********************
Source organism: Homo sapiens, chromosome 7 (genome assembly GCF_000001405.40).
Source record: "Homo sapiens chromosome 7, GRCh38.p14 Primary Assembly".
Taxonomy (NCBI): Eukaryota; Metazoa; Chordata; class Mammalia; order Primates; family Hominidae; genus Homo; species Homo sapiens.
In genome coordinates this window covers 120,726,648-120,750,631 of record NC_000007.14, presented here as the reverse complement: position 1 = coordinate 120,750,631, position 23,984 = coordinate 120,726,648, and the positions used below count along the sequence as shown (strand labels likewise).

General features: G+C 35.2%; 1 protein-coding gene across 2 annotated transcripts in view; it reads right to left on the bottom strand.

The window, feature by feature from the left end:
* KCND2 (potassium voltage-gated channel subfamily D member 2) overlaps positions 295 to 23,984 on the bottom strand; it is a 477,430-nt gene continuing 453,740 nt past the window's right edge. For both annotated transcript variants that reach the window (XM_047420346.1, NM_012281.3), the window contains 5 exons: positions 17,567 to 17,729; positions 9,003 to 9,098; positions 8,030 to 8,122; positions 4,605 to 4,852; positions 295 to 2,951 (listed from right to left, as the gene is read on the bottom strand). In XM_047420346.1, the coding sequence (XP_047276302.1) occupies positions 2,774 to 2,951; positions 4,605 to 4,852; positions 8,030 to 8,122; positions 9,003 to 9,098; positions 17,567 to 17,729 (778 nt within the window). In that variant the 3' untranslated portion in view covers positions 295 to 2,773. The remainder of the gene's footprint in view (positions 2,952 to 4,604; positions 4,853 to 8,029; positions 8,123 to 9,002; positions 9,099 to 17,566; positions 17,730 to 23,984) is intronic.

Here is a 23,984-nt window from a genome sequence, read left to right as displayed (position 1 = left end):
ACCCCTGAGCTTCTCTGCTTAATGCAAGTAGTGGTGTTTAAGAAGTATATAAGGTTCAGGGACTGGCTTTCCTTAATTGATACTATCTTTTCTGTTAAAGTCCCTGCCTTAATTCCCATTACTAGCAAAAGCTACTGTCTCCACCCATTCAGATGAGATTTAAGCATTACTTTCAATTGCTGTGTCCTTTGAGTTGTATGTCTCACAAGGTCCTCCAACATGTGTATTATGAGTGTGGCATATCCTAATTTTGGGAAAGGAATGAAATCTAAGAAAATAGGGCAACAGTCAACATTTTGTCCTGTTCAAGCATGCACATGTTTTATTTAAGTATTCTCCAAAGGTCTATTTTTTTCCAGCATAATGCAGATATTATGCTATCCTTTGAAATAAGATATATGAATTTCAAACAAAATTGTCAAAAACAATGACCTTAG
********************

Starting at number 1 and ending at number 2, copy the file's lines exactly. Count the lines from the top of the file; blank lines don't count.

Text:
Source organism: Homo sapiens, chromosome 7 (genome assembly GCF_000001405.40).
Source record: "Homo sapiens chromosome 7, GRCh38.p14 Primary Assembly".